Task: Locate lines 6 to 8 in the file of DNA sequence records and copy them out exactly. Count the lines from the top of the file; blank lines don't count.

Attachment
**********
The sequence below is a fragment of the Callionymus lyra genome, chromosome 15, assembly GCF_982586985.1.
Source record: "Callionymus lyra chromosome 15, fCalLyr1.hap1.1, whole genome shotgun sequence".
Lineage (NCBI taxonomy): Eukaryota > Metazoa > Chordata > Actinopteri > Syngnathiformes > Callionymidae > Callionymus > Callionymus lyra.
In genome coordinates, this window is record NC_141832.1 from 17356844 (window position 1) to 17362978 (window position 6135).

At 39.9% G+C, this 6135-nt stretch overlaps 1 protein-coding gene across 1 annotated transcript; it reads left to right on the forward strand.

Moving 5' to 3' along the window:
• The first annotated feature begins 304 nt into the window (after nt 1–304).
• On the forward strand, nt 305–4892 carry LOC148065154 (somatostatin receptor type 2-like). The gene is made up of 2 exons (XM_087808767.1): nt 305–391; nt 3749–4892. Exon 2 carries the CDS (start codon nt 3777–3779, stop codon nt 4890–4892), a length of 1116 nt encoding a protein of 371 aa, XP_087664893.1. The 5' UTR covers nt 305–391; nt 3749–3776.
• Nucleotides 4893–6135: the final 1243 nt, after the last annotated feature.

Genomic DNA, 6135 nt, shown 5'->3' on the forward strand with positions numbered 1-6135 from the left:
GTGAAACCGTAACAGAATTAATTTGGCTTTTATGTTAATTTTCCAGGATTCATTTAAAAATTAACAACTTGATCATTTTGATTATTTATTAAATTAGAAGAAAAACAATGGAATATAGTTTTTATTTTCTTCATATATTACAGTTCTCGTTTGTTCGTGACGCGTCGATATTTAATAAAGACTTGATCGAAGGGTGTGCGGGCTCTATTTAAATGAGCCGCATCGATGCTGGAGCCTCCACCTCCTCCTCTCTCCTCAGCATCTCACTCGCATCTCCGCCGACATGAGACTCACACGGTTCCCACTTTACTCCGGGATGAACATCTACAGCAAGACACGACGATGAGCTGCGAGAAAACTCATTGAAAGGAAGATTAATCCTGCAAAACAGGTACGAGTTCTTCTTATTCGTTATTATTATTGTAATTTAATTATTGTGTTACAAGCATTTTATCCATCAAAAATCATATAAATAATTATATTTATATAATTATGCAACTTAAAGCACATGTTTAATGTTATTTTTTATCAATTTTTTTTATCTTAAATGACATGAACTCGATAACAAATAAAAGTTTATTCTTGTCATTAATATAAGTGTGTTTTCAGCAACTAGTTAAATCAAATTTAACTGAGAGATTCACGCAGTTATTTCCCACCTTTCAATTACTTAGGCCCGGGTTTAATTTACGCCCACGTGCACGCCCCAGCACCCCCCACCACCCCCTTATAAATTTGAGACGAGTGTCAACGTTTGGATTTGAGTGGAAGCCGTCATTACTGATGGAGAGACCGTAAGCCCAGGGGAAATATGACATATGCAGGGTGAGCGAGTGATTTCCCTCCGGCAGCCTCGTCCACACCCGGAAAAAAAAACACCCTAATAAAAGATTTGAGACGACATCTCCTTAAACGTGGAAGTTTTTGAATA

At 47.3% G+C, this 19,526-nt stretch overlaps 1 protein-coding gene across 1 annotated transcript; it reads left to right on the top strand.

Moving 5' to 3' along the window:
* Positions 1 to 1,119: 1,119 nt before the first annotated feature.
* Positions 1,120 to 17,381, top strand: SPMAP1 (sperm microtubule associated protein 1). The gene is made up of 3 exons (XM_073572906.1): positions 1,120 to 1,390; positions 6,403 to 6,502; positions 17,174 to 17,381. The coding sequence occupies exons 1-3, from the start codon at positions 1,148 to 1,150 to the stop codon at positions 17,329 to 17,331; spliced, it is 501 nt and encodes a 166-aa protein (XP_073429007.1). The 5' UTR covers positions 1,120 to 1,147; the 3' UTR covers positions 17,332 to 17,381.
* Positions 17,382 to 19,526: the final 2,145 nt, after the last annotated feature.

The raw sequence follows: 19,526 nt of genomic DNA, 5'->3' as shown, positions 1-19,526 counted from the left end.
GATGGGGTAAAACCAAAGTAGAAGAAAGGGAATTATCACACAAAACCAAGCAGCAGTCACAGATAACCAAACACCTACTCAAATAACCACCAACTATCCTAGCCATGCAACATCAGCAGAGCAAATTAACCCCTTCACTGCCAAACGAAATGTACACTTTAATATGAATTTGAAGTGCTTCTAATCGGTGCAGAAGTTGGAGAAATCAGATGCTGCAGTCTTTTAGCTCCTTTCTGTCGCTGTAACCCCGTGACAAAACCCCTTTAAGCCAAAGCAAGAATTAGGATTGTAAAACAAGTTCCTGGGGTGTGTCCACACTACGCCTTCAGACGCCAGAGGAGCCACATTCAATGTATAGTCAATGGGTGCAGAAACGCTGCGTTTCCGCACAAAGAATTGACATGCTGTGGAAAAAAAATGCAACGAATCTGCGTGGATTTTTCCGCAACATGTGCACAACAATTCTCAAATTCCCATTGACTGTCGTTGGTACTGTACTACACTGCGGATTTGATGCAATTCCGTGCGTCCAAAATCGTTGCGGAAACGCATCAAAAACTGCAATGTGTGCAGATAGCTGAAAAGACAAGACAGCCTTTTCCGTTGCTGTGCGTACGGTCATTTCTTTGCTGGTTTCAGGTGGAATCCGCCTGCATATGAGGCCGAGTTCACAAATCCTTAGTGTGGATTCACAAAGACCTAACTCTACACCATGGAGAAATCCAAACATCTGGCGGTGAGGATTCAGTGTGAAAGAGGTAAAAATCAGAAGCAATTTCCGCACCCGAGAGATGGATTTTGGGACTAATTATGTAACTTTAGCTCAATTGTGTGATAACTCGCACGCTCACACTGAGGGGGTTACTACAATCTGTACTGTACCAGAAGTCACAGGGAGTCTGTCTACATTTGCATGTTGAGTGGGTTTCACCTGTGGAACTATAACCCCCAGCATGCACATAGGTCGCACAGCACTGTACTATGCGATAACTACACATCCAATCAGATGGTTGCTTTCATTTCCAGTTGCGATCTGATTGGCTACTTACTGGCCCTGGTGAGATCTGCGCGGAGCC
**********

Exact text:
Moving 5' to 3' along the window:
• The first annotated feature begins 304 nt into the window (after nt 1–304).
• On the forward strand, nt 305–4892 carry LOC148065154 (somatostatin receptor type 2-like). The gene is made up of 2 exons (XM_087808767.1): nt 305–391; nt 3749–4892. Exon 2 carries the CDS (start codon nt 3777–3779, stop codon nt 4890–4892), a length of 1116 nt encoding a protein of 371 aa, XP_087664893.1. The 5' UTR covers nt 305–391; nt 3749–3776.